Child As Metaphor: Colonialism, Psy-Governance, and Epistemicide

Thursday, 19 July 2018: 10:30
Oral Presentation
Brenda LEFRANCOIS, Memorial University, Newfoundland, Canada
China MILLS, University of Sheffield, United Kingdom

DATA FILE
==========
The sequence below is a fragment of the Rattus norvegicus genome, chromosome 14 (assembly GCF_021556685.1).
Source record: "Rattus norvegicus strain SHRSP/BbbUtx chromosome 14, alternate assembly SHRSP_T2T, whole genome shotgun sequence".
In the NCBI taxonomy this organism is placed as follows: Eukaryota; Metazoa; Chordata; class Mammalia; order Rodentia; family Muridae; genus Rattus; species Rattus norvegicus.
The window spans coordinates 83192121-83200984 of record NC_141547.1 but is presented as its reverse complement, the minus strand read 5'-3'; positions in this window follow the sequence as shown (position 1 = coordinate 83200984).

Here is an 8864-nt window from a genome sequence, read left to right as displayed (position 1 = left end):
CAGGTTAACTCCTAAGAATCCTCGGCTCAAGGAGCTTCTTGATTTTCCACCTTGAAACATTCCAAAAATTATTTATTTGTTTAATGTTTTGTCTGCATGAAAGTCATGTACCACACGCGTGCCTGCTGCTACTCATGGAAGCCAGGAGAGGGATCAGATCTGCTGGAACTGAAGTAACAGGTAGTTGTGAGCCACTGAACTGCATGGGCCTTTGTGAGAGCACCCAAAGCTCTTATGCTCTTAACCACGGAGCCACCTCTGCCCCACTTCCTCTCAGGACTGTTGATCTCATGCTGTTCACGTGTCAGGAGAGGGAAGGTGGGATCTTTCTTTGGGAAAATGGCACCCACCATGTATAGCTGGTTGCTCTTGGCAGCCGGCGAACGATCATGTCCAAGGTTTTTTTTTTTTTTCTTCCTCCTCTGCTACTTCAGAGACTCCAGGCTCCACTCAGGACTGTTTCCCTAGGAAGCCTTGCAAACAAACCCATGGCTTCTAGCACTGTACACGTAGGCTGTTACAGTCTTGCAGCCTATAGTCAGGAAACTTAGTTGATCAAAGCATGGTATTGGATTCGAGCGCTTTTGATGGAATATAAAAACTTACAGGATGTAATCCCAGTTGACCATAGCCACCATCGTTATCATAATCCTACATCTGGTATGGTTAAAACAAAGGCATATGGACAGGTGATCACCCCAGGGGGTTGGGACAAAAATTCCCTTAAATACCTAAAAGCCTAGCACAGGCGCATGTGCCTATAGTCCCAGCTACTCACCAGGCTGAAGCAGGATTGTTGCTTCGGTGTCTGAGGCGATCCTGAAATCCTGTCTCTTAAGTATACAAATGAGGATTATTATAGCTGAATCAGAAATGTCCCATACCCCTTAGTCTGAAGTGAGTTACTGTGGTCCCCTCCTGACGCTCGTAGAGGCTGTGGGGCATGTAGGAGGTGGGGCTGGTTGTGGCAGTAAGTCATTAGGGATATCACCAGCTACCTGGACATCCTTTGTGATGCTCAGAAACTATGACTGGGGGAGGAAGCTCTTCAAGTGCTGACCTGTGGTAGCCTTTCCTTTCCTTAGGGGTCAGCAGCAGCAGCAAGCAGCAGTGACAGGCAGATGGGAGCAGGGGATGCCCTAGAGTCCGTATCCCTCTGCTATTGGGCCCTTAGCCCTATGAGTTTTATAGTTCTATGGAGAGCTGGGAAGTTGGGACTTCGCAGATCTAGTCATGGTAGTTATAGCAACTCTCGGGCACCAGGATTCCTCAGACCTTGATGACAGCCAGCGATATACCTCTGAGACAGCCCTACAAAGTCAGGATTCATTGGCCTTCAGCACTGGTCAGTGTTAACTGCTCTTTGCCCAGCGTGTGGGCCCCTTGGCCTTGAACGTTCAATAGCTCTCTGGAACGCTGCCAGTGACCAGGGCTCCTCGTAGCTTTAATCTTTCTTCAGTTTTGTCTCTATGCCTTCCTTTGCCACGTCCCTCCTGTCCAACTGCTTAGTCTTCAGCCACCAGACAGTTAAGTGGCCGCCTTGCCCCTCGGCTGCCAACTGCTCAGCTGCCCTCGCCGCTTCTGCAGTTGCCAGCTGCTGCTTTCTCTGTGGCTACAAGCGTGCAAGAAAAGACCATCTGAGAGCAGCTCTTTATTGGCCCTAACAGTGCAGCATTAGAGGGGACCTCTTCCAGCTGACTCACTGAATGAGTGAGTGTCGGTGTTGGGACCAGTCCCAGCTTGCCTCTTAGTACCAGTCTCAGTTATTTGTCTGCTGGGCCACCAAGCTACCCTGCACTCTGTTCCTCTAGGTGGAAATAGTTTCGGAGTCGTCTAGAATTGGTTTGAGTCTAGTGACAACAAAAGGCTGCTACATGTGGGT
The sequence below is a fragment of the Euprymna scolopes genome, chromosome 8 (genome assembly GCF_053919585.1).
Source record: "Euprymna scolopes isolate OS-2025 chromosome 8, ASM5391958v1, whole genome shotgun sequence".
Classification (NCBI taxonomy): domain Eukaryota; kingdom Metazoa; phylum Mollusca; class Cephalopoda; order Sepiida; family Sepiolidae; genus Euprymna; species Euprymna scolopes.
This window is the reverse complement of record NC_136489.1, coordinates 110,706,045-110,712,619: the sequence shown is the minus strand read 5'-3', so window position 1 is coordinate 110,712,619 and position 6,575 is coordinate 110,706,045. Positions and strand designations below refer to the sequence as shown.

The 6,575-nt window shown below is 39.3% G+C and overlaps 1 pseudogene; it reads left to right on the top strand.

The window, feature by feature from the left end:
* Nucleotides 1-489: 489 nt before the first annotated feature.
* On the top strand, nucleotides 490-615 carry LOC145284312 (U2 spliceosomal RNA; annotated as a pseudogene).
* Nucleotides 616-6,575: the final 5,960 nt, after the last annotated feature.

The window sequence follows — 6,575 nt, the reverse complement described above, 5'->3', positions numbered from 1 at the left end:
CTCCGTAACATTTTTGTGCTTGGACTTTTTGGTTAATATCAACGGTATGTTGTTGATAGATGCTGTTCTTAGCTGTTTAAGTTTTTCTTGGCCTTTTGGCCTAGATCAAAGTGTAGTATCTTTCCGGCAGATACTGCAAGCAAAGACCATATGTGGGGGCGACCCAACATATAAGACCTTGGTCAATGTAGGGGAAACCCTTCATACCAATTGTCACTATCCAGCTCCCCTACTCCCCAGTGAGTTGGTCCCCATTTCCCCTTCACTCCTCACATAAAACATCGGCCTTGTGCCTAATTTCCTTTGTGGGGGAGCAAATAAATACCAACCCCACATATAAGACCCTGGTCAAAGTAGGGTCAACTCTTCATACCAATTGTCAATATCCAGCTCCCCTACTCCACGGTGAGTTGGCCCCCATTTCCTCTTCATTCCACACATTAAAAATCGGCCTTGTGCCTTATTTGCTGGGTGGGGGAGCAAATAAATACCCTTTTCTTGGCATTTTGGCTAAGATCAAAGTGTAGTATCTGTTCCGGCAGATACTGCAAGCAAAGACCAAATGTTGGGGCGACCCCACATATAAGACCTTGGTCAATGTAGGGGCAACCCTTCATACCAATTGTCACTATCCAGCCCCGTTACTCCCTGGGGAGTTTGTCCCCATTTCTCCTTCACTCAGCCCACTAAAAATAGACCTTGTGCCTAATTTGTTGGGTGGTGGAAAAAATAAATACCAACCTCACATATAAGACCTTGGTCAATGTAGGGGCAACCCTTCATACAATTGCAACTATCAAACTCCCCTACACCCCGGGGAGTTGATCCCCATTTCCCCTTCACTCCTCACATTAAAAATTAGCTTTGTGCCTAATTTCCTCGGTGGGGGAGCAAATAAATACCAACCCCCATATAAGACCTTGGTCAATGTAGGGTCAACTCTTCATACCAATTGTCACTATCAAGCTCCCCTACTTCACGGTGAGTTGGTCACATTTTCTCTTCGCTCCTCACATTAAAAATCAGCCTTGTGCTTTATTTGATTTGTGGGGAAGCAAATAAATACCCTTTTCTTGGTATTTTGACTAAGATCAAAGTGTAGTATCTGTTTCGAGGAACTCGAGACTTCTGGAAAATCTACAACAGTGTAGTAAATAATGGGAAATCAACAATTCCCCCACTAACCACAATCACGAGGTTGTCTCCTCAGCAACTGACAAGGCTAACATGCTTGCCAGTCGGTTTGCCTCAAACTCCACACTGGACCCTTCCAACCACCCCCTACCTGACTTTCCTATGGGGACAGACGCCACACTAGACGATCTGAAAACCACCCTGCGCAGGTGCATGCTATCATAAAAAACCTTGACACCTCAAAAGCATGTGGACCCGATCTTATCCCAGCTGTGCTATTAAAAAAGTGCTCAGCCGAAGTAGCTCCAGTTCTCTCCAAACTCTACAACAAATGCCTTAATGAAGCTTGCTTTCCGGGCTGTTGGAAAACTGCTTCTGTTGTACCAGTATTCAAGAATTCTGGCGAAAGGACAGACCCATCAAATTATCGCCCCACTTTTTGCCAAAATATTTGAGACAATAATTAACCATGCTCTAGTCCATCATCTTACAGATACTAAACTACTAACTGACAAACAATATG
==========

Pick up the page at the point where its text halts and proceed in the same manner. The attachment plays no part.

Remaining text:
This paper explores the often-used framing of colonized people, and mad and intellectually disabled people, as being like children, and deconstructs the mutually reinforcing metaphors of the child, cognitive impairment, madness, and the ‘primitive’/’savage’. To be child-like is a metaphor that is used to denigrate, to classify as irrational and incompetent, to dismiss as not being knowledge-holders, to justify action on others’ behalf – in their ‘best interests’, to deem as un-developed or wrongly-developed, and, hence, to subjugate. For Ashis Nandy, (2007) the Western worldview of childhood as an imperfect transitional state on the way to adulthood is embedded in ideologies of colonialism and modernity, meaning ‘the use of the metaphor of childhood [is] a major justification of all exploitation’ (p. 59). The ways in which this metaphor contributes to the shaping of the material and discursive realities of racialized and colonized others, what Erica Burman (2008) calls the ‘infantilization’ of the global South, as well as those deemed mad, will be detailed. Furthermore, the paper will explore the material and discursive impact of this metaphor on children’s lives, and particularly children who are racialized, colonized, and/or deemed mad. We argue that complex adult-child relations, sane-mad relations and Western-majority world relations within global psychiatry, situated firmly within pejorative notions of what it means to be child-like, and reproduce multi-systemic forms of oppression that silence children and all those deemed child-like.